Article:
I've also seen internal email newsletters for sharing key updates or assets with the field. I'd encourage some kind of internal sales wiki where all of this information can live so that once you share the initial positioning, the team knows where they can go to access relevant documents when they need them. At my former company, we used go/links to make it easy to remember where to find the sales wiki and competitive intelligence info. 

Jessica Scrimale
Jessica Scrimale
Senior Director of Product - Datafox and AI Applications, OracleAugust 17

Sales is most likely to use an asset that product marketing creates if they influence the asset as it comes together. I like to create a working team with a cross-section of sellers to provide input and feedback on the playbook. Make sure your playbook is aligned to the sales methodology that your team is using, and keep it structured, with clear expected outcomes and milestones identified for each component. It also helps if the playbook can highlight little success stories or verbatims from sellers so that they feel like they're hearing from one another, versus from marketing.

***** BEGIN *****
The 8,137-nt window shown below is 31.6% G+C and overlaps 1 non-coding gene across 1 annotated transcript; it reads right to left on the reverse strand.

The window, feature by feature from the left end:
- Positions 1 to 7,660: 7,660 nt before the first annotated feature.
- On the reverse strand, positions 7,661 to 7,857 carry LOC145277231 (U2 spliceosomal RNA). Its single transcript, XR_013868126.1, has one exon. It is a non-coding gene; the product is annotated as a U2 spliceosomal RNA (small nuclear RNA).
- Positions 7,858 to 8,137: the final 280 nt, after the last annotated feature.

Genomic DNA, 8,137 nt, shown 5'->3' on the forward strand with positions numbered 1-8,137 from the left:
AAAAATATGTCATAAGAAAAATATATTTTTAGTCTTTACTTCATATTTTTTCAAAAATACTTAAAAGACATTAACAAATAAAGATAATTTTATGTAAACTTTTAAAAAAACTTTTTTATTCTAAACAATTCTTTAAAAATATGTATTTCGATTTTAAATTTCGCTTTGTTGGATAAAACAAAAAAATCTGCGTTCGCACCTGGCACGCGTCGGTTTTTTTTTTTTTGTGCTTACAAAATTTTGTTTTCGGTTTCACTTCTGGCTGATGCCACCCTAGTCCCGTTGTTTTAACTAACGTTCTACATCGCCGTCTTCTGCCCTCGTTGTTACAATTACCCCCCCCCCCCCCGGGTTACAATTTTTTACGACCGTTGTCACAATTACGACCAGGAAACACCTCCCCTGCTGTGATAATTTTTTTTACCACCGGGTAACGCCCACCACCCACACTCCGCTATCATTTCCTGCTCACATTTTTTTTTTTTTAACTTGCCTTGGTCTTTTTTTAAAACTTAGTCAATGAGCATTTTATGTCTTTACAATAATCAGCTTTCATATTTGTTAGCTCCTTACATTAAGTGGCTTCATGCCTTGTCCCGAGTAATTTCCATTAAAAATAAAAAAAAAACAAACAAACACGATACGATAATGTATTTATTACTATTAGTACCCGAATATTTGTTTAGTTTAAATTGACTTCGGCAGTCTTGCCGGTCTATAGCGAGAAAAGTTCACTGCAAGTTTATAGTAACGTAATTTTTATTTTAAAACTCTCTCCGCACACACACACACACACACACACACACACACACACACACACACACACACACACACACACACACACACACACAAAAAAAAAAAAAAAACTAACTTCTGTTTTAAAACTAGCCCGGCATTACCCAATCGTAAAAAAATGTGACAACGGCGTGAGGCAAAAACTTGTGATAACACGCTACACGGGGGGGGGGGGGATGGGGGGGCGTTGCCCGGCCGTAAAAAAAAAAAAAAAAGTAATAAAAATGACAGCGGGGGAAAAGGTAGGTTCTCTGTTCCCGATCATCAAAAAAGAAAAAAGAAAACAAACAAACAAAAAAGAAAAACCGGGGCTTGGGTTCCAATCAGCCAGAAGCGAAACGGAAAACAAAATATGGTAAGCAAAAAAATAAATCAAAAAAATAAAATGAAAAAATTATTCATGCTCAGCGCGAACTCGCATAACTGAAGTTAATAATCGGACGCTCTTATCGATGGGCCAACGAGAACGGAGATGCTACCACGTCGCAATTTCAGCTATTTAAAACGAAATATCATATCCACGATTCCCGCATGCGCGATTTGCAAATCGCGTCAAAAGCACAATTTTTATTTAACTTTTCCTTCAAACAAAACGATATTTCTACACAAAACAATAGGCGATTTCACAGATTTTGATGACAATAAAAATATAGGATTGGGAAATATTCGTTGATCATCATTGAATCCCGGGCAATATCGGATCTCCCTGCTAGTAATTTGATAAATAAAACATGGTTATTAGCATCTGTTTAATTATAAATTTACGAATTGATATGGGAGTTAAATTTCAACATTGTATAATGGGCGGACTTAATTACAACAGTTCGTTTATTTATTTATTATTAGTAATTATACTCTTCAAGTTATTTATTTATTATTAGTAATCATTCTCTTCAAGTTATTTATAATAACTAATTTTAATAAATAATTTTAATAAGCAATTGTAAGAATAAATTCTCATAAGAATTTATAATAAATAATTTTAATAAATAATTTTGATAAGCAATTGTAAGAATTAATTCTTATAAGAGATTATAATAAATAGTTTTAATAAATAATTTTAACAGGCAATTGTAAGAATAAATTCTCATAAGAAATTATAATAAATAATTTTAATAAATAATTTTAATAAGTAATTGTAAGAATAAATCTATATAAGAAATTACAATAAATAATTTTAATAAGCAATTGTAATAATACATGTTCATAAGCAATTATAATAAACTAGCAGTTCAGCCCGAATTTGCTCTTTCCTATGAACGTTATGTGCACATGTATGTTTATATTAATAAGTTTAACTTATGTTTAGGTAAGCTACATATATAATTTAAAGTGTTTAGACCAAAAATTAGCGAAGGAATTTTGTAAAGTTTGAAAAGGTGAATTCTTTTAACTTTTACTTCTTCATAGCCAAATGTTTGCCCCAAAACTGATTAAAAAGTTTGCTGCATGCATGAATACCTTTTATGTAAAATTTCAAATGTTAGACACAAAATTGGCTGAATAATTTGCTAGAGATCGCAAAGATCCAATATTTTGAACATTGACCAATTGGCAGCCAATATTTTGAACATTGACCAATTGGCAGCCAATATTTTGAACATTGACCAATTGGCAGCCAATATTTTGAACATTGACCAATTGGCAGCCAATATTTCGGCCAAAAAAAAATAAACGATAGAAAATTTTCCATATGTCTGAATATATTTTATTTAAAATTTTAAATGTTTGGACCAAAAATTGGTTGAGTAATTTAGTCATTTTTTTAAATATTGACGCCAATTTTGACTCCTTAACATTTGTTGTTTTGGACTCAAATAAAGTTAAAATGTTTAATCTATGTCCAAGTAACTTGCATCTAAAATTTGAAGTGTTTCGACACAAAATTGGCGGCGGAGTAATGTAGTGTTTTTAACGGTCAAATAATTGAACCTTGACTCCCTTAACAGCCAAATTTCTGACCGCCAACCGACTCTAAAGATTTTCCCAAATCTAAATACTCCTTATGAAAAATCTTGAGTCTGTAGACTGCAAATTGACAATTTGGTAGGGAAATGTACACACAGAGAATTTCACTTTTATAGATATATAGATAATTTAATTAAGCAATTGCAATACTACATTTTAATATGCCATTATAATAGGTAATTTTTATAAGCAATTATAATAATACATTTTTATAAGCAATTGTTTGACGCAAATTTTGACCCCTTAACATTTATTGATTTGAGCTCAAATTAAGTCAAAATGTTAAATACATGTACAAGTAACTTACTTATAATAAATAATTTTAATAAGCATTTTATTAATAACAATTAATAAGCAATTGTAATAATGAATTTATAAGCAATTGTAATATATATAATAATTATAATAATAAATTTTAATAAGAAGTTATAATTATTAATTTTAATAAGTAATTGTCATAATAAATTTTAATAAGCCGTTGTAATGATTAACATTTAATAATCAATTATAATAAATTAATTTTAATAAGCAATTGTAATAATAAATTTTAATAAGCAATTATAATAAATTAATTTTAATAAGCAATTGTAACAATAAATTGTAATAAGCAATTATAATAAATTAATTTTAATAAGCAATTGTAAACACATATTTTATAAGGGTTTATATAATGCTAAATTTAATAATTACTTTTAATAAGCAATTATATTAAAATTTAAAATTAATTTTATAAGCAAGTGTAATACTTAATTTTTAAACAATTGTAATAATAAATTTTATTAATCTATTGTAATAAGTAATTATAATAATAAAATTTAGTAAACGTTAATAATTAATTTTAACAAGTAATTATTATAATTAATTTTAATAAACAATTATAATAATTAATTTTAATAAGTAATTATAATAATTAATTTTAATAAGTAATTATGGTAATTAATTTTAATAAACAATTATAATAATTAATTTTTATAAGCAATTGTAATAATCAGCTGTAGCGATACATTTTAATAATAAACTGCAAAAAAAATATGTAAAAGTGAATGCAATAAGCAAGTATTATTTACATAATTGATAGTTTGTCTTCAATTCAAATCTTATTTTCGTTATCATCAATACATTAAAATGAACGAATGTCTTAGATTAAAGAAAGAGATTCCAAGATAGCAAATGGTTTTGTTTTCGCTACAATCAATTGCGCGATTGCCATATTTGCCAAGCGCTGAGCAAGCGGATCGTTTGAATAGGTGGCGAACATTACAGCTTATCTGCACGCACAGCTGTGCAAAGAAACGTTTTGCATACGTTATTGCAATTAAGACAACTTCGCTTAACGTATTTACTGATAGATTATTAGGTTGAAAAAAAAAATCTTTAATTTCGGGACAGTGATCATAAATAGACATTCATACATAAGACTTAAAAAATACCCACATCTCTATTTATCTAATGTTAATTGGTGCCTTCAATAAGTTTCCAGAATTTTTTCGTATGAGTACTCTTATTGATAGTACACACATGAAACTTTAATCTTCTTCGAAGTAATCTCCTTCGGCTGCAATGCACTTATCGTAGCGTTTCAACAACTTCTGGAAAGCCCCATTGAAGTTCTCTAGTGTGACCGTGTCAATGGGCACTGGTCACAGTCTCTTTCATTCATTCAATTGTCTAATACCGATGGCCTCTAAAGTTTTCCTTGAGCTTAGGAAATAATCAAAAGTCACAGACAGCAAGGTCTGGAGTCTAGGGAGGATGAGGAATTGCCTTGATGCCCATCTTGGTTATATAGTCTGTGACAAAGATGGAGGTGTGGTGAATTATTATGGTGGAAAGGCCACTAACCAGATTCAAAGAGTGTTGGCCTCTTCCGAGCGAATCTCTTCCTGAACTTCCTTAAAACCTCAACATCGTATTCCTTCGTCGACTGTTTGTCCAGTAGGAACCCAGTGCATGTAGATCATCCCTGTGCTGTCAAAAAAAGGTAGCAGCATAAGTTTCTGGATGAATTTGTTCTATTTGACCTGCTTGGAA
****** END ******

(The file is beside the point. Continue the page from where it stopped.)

Credentials & Highlights
Senior Director of Product - Datafox and AI Applications at Oracle
Product Marketing AMA Contributor
Lives In Los Angeles, California
Knows About Analyst Relations, Competitive Positioning, Sales Enablement, Customer Research, Mark...more
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Director, Product Marketing, Assurance and OSS, Oracle Communications
United States